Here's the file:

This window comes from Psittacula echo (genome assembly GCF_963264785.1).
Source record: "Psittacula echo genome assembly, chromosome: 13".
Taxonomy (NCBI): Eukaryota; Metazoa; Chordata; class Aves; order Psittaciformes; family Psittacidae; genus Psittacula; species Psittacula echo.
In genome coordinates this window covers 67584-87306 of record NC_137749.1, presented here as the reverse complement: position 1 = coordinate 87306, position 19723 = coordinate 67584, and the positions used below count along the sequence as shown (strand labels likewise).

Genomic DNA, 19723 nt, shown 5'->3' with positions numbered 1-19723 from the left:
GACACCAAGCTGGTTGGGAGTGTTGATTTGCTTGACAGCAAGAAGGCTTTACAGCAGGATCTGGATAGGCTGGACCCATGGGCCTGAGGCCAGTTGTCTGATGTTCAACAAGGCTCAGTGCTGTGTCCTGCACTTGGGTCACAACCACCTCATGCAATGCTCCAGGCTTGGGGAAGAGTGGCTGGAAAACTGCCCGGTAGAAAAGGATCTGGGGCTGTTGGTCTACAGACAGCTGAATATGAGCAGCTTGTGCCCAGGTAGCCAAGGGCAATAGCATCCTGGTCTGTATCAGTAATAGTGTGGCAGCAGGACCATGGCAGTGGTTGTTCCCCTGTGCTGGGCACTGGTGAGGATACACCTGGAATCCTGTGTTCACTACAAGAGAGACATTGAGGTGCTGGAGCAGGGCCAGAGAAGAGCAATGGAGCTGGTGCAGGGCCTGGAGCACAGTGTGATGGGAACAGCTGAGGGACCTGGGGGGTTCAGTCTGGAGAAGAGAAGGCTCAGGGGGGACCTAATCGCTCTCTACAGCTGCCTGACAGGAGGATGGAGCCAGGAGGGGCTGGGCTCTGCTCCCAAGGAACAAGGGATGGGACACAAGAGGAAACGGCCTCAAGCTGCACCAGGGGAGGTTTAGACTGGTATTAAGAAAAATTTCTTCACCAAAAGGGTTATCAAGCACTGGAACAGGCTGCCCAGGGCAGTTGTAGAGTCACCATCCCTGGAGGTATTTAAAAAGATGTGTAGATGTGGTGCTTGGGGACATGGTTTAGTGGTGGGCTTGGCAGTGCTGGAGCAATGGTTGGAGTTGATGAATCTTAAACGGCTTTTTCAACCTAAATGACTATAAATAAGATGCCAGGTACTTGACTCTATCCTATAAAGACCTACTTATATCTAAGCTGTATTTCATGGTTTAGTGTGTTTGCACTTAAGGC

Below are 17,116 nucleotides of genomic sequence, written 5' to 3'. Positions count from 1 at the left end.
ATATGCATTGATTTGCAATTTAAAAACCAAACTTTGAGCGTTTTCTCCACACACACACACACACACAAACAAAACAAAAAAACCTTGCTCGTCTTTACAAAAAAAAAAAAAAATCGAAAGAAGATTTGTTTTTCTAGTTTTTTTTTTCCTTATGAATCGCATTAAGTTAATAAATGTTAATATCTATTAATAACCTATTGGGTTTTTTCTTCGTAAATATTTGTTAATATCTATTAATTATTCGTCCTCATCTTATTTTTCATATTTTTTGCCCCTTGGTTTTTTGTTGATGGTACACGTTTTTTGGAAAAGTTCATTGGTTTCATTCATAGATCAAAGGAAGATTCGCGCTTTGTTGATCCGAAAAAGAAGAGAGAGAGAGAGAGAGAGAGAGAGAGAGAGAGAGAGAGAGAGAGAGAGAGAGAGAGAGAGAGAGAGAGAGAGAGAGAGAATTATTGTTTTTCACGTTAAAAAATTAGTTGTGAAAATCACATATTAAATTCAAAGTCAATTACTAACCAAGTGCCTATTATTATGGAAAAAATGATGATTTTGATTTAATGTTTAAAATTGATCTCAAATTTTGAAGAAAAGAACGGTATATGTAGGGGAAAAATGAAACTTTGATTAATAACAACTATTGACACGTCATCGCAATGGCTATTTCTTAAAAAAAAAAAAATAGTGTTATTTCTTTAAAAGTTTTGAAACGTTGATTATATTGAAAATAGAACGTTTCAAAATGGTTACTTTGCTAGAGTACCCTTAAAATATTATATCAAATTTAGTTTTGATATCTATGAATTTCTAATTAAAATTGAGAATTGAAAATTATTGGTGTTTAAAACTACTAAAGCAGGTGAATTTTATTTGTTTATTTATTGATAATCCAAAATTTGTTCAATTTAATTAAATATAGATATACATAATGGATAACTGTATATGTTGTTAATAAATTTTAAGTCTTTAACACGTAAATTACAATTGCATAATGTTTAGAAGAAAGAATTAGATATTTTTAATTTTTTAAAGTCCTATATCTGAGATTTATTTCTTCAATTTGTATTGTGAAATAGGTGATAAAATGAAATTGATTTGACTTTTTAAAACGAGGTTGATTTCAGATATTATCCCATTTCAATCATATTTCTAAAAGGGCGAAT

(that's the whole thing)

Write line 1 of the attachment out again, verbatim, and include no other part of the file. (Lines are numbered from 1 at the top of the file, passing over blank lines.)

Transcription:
This window comes from Psittacula echo (genome assembly GCF_963264785.1).